The campaign was also able to identify 13.5 million voters in 16 battleground states whom it considered persuadable. The magnitude of this operation, according to Bloomberg, is what ultimately lured Steve Bannon, one of Cambridge Analytica’s key board members, to join Trump’s team: "I wouldn’t have come aboard, even for Trump if I hadn’t known they were building this massive Facebook and data engine. Facebook is what propelled Breitbart to a massive audience."

We know its power. Direct-marketing has been around since at least the 1960s, but the degree to which individual digital ads can be tailored and targeted at people, based on their personalities, is something new.

One Facebook advertising tool that was broadly utilised by Trump’s campaign is known as the “dark post”—a newsfeed message seen by no one other than users being targeted. Under the guidance of Cambridge Analytica, Trump’s digital team used dark posts to deliver different ads to different potential voters, aiming to provoke certain reactions from the exact right people at the exact right times. The New York Times opined on a future scenario: Imagine the full capability of this kind of “psychographic” advertising. In future Republican campaigns, a pro-gun voter whose Ocean score ranks him high on neuroticism could see storm clouds and a threat: The Democrat wants to take his guns away. A separate pro-gun voter deemed agreeable and introverted might see an ad emphasising tradition and community values, a father and son hunting together.

While many of the dark posts were designed to get out the Trump vote, others were designed to depress support for Clinton. “We have three major voter suppression operations underway,” a campaign official told Bloomberg, revealing that Trump’s team had targeted white liberals, young women, and black voters with negative ads focused on the Clinton’s politics. According to Bloomberg, Trump’s digital team sent dark posts reminding certain selected black voters of Hillary Clinton’s infamous “super predator” line. It also targeted Miami’s Little Haiti neighborhood with messages about the Clinton Foundation’s troubles in Haiti after the 2010 earthquake.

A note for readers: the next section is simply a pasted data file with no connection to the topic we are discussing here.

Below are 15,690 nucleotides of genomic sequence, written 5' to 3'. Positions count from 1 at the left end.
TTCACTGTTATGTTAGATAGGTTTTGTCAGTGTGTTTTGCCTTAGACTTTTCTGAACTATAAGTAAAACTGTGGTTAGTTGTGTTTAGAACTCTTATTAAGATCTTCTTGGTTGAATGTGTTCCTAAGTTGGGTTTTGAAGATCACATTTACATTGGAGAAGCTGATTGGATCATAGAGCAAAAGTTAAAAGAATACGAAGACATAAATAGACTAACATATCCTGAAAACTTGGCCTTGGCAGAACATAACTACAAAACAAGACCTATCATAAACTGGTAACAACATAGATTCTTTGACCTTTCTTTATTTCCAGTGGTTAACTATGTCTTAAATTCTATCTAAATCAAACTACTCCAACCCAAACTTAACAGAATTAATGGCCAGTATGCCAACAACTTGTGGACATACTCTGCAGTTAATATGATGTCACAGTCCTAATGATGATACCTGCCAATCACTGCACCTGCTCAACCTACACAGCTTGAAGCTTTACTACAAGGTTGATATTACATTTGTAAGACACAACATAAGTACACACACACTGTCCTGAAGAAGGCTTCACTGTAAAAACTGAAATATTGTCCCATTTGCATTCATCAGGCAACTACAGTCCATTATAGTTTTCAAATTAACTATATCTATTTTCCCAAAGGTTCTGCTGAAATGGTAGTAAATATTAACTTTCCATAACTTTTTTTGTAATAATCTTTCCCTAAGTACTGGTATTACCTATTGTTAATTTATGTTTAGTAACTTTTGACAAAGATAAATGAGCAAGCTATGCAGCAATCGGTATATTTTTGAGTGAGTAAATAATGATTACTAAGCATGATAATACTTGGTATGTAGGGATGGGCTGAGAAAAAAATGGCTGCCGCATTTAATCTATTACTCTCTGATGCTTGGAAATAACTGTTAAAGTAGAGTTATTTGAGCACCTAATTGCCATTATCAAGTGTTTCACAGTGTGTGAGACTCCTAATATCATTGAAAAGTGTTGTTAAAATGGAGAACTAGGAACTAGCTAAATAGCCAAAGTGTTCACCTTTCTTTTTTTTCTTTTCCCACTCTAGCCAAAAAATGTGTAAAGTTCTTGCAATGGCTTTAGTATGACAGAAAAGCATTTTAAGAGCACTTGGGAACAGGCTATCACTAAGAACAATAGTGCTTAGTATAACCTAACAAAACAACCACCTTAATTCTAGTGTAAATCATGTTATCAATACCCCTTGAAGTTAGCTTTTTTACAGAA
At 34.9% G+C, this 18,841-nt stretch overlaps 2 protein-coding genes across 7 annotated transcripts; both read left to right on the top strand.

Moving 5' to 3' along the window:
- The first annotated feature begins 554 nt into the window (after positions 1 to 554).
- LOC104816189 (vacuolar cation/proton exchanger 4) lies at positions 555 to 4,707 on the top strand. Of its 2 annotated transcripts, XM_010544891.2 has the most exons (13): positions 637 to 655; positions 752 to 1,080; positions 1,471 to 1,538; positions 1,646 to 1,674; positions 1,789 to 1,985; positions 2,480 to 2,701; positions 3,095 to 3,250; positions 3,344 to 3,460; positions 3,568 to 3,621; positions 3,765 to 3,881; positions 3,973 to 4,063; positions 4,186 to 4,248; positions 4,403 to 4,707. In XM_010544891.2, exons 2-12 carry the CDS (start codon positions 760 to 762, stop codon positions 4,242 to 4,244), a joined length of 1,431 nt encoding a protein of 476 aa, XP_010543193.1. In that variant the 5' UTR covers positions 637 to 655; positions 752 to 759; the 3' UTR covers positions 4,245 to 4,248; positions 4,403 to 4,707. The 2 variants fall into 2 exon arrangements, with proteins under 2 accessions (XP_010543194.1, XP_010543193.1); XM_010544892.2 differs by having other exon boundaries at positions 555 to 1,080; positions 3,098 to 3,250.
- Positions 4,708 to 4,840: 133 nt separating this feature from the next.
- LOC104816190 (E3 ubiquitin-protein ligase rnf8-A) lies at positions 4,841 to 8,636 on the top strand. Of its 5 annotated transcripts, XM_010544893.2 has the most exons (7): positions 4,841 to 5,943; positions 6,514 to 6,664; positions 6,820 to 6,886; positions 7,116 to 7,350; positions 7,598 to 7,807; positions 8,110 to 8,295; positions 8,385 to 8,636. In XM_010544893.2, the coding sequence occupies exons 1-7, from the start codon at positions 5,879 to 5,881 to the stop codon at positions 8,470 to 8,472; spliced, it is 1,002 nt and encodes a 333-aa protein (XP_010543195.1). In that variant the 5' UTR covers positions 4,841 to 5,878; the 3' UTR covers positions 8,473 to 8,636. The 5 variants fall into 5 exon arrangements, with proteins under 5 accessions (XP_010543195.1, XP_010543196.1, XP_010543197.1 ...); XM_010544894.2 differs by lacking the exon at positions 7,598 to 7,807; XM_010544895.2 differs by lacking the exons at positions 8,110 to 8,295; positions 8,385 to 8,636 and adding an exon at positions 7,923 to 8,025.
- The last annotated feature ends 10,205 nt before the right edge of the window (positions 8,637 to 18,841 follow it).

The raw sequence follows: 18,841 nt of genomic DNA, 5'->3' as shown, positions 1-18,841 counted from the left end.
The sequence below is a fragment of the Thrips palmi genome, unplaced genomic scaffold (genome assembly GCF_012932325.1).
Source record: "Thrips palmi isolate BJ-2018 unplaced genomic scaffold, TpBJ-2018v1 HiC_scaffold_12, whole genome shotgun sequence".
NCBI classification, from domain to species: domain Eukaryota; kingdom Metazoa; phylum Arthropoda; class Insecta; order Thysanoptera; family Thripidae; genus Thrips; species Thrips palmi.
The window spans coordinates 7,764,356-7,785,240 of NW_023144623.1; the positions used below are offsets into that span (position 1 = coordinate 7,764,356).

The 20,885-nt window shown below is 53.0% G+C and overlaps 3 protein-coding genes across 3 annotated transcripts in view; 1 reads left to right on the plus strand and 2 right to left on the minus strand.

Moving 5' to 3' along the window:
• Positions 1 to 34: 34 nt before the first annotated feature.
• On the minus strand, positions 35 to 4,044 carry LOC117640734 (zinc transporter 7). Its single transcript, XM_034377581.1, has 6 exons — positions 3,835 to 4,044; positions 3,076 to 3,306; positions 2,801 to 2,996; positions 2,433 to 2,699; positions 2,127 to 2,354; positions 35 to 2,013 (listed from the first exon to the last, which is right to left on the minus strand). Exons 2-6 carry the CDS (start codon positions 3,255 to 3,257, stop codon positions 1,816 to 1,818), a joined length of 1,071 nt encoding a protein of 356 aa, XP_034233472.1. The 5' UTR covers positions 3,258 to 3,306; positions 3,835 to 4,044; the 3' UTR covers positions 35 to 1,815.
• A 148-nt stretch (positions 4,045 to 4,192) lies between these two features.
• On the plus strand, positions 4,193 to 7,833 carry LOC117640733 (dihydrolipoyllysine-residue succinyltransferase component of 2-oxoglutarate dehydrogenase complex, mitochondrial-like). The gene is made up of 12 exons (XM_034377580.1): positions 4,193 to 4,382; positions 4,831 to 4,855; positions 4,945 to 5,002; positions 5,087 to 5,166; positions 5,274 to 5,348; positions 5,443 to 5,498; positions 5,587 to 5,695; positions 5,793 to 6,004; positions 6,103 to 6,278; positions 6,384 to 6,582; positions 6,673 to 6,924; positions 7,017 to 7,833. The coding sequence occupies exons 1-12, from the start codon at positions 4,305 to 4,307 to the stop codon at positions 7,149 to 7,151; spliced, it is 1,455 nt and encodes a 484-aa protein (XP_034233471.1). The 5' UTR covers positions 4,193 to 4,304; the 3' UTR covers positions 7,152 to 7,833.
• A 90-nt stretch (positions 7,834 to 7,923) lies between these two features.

Federal Election Commission rules are unclear when it comes to Facebook posts, but even if they do apply, the power of public censure vanishes when no one else sees the ad you see. What is also unclear is if dark posts and other targeted ads actually affect how and when people vote. Facebook ran a study in 2010 that found social messages shared on the network could boost voter turnout. The Trump team’s predictive voter behaviour models showed that running negative ads, targeted at selected people, would dramatically affect Clinton’s ability to turn people out. And yet it is difficult to gauge how people will react. Trump’s ads could just have easily backfired, inspiring people to go to the polls for Clinton. 

Until those facts are sorted out, future campaigns on both sides of the aisle will find it difficult to resist the allure of psychographic advertising, given the stunning upsets of Brexit and Trump. What better endorsements could Cambridge Analytica have hoped for? As one senior staffer from Trump’s digital team told Bloomberg in the weeks before the election, “Growing the digital footprint has really allowed us to take his message directly to the people,” adding that even if Trump were to lose, “We own the future of the Republican Party.”